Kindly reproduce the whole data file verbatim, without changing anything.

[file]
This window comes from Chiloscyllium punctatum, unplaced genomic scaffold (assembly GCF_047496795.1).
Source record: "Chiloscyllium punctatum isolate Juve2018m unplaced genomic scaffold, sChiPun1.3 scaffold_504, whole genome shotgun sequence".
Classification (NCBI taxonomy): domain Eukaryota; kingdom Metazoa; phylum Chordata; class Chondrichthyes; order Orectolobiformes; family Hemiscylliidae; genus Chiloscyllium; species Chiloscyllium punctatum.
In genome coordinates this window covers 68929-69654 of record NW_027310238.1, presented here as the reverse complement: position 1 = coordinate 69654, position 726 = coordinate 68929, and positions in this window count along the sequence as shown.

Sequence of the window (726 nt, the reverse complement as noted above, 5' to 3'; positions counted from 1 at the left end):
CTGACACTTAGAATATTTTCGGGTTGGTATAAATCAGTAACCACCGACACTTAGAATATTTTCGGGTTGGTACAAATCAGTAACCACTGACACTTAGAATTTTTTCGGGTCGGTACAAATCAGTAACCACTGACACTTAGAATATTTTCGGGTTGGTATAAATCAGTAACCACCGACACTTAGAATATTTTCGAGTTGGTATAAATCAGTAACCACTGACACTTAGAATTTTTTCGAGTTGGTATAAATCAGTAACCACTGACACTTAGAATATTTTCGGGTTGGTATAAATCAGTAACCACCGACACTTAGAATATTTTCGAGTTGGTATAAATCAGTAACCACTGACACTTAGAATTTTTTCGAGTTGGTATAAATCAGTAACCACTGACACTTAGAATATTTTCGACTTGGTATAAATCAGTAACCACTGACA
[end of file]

This window comes from Chiloscyllium punctatum, unplaced genomic scaffold (assembly GCF_047496795.1).
Source record: "Chiloscyllium punctatum isolate Juve2018m unplaced genomic scaffold, sChiPun1.3 scaffold_504, whole genome shotgun sequence".
Classification (NCBI taxonomy): domain Eukaryota; kingdom Metazoa; phylum Chordata; class Chondrichthyes; order Orectolobiformes; family Hemiscylliidae; genus Chiloscyllium; species Chiloscyllium punctatum.
In genome coordinates this window covers 68929-69654 of record NW_027310238.1, presented here as the reverse complement: position 1 = coordinate 69654, position 726 = coordinate 68929, and positions in this window count along the sequence as shown.

Sequence of the window (726 nt, the reverse complement as noted above, 5' to 3'; positions counted from 1 at the left end):
CTGACACTTAGAATATTTTCGGGTTGGTATAAATCAGTAACCACCGACACTTAGAATATTTTCGGGTTGGTACAAATCAGTAACCACTGACACTTAGAATTTTTTCGGGTCGGTACAAATCAGTAACCACTGACACTTAGAATATTTTCGGGTTGGTATAAATCAGTAACCACCGACACTTAGAATATTTTCGAGTTGGTATAAATCAGTAACCACTGACACTTAGAATTTTTTCGAGTTGGTATAAATCAGTAACCACTGACACTTAGAATATTTTCGGGTTGGTATAAATCAGTAACCACCGACACTTAGAATATTTTCGAGTTGGTATAAATCAGTAACCACTGACACTTAGAATTTTTTCGAGTTGGTATAAATCAGTAACCACTGACACTTAGAATATTTTCGACTTGGTATAAATCAGTAACCACTGACA